Complex Made Simple

UAE telco du Q1 net profit falls 0.6 pct, misses estimates

DU made a net profit of 487.1 million dirhams ($132.6 million) in the three months to March 31.

By Matt Smith

DUBAI, April 28 (Reuters) – Du, the United Arab Emirates’ No.2 telecom operator, reported a 0.6 percent fall in first-quarter profit on Tuesday, missing analysts’ estimates as it paid a higher tax rate than a year earlier and its mobile subscriber base shrunk slightly.

The company, which ended rival Etisalat’s domestic monopoly in 2007, made a net profit of 487.1 million dirhams ($132.6 million) in the three months to March 31, down from 490.3 million dirhams in the year-earlier period.

Three analysts polled by Reuters had on average forecast du would make a quarterly profit of 564.7 million dirhams.

First-quarter revenue was 3.05 billion dirhams, down from 2.96 billion dirhams a year earlier.

Du paid royalties – or tax – of 437.9 million dirhams in the first three months of 2015, up from 375 million dirhams in the prior-year period.

For 2014, du paid 10 percent of its regulated revenue and 25 profit of its regulated profit in royalties to the federal government. These have increased to 12.5 and 30 percent respectively this year.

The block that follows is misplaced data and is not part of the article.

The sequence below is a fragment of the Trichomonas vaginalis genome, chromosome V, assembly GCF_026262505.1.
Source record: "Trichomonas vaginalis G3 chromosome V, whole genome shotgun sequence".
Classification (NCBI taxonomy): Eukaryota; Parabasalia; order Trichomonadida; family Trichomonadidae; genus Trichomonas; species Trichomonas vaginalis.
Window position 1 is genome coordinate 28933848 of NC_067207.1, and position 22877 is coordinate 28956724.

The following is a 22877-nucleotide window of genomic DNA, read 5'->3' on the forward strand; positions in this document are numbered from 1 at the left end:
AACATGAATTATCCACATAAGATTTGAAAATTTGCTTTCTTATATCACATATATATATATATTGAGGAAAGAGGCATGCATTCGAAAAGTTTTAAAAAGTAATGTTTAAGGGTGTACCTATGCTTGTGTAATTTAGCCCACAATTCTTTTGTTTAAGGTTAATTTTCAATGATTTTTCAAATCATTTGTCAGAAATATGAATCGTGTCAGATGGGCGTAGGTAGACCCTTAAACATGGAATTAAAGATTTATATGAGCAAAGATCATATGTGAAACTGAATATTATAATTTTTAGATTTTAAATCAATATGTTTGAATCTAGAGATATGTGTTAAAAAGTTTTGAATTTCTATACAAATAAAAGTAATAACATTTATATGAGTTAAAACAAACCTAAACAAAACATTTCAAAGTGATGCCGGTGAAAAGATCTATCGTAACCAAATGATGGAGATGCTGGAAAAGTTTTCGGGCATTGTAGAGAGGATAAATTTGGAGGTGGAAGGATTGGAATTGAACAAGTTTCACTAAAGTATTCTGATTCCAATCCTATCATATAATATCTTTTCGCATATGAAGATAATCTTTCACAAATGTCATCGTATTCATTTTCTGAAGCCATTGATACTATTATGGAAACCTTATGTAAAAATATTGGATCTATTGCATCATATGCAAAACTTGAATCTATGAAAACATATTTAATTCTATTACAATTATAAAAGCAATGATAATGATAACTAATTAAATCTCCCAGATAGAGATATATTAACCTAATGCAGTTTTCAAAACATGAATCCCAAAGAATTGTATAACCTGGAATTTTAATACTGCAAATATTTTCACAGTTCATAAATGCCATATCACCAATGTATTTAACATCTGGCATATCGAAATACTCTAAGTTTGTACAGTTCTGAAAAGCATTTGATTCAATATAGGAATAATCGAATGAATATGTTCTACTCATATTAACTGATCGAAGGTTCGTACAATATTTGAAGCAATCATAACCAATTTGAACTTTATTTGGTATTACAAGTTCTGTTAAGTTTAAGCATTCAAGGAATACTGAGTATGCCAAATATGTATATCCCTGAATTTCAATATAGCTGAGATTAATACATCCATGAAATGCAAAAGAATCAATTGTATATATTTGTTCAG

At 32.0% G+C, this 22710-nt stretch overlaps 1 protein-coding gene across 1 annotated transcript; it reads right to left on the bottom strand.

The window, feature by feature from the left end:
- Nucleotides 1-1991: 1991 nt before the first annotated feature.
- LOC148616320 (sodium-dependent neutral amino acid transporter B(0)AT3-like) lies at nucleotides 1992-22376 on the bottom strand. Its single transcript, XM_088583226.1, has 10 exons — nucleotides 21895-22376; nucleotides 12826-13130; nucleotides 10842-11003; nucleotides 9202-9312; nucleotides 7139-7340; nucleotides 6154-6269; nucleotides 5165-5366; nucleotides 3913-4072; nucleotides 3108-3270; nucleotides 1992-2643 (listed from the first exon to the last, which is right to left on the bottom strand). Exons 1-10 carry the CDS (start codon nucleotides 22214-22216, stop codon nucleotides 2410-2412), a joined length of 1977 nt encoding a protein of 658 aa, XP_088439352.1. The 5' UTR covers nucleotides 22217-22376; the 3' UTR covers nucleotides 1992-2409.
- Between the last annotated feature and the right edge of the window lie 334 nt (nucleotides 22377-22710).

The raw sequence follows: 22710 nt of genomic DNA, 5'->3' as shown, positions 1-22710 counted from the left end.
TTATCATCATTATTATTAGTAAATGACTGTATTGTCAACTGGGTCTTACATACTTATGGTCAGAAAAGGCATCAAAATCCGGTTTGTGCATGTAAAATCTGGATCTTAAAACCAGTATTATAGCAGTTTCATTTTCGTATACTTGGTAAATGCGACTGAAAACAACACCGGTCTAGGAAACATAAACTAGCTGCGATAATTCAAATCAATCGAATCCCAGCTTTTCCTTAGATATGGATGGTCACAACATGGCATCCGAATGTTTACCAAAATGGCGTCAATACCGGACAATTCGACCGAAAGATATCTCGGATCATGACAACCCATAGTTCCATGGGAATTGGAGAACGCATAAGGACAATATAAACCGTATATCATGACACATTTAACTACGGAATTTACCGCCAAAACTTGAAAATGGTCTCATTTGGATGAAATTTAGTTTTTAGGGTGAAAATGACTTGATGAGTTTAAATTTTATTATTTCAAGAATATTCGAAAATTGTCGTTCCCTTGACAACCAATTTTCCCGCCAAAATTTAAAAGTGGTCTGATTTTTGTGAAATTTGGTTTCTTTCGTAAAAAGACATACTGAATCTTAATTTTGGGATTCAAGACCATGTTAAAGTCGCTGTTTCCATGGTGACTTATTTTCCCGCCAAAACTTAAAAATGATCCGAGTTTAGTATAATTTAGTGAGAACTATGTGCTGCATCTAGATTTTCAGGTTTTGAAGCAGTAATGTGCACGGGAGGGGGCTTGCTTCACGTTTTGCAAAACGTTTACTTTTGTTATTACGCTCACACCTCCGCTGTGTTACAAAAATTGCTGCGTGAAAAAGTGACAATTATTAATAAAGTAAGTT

The term regulated refers to services that are within the remit of the UAE’s telecom regulator and excludes the likes of handset sales.

Du’s quarterly mobile revenue was 2.24 billion dirhams, compared with 2.23 billion dirhams a year earlier.

The operator had 7.48 million mobile subscribers as of March 31, down 0.9 percent from 12 months earlier, a drop du attributed to a government-led campaign to re-register mobile accounts.

First-quarter mobile data revenue rose 14.4 percent to 715.6 million dirhams, accounting for 30.9 percent of mobile revenue, which is up from 27.6 percent a year ago.

Quarterly fixed revenue rose 20 percent year-on-year to 616.1 million dirhams, but wholesale revenue fell 12.5 percent to 151.3 million dirhams over the same period. ($1 = 3.6730 UAE dirhams) (Reporting by Matt Smith; Editing by Olzhas Auyezov and Anand Basu)